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From Sung Hwan Chung <coded...@cs.stanford.edu>
Subject Re: When does Spark switch from PROCESS_LOCAL to NODE_LOCAL or RACK_LOCAL?
Date Thu, 05 Jun 2014 22:53:07 GMT
Additionally, I've encountered some confusing situation where the locality
level for a task showed up as 'PROCESS_LOCAL' even though I didn't cache
the data. I wonder some implicit caching happens even without the user
specifying things.


On Thu, Jun 5, 2014 at 3:50 PM, Sung Hwan Chung <codedeft@cs.stanford.edu>
wrote:

> Thanks Andrew,
>
> Is there a chance that even with full-caching, that modes other than
> PROCESS_LOCAL will be used? E.g., let's say, an executor will try to
> perform tasks although the data are cached on a different executor.
>
> What I'd like to do is to prevent such a scenario entirely.
>
> I'd like to know if setting 'spark.locality.wait' to a very high value
> would guarantee that the mode will always be 'PROCESS_LOCAL'.
>
>
> On Thu, Jun 5, 2014 at 3:36 PM, Andrew Ash <andrew@andrewash.com> wrote:
>
>> The locality is how close the data is to the code that's processing it.
>>  PROCESS_LOCAL means data is in the same JVM as the code that's running, so
>> it's really fast.  NODE_LOCAL might mean that the data is in HDFS on the
>> same node, or in another executor on the same node, so is a little slower
>> because the data has to travel across an IPC connection.  RACK_LOCAL is
>> even slower -- data is on a different server so needs to be sent over the
>> network.
>>
>> Spark switches to lower locality levels when there's no unprocessed data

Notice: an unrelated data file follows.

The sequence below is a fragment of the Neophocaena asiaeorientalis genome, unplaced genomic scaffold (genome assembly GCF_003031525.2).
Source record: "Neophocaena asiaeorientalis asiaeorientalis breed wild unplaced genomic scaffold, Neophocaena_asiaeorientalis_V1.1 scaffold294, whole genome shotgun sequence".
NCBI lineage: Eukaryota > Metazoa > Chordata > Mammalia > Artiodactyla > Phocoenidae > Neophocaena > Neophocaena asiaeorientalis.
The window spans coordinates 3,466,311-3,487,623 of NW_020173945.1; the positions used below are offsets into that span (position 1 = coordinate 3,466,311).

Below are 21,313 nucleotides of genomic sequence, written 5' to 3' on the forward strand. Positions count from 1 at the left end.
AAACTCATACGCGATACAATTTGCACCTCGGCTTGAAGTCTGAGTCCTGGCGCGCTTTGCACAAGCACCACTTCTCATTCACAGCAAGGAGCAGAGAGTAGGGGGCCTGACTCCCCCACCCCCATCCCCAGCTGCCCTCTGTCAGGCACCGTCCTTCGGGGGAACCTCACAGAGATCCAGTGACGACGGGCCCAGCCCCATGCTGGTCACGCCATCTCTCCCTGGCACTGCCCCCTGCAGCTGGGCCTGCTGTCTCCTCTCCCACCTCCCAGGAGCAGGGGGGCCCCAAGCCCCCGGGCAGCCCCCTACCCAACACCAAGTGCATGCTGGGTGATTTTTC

>> on a node that has idle CPUs.  In that situation you have two options: wait
>> until the busy CPUs free up so you can start another task that uses data on
>> that server, or start a new task on a farther away server that needs to
>> bring data from that remote place.  What Spark typically does is wait a bit
>> in the hopes that a busy CPU frees up.  Once that timeout expires, it
>> starts moving the data from far away to the free CPU.
>>
>> The main tunable option is how far long the scheduler waits before
>> starting to move data rather than code.  Those are the spark.locality.*
>> settings here: http://spark.apache.org/docs/latest/configuration.html
>>
>> If you want to prevent this from happening entirely, you can set the
>> values to ridiculously high numbers.  The documentation also mentions that
>> "0" has special meaning, so you can try that as well.
>>
>> Good luck!
>> Andrew
>>
>>
>> On Thu, Jun 5, 2014 at 3:13 PM, Sung Hwan Chung <codedeft@cs.stanford.edu
>> > wrote:
>>
>>> I noticed that sometimes tasks would switch from PROCESS_LOCAL (I'd
>>> assume that this means fully cached) to NODE_LOCAL or even RACK_LOCAL.
>>>
>>> When these happen things get extremely slow.
>>>
>>> Does this mean that the executor got terminated and restarted?
>>>
>>> Is there a way to prevent this from happening (barring the machine
>>> actually going down, I'd rather stick with the same process)?
>>>
>>
>>
>

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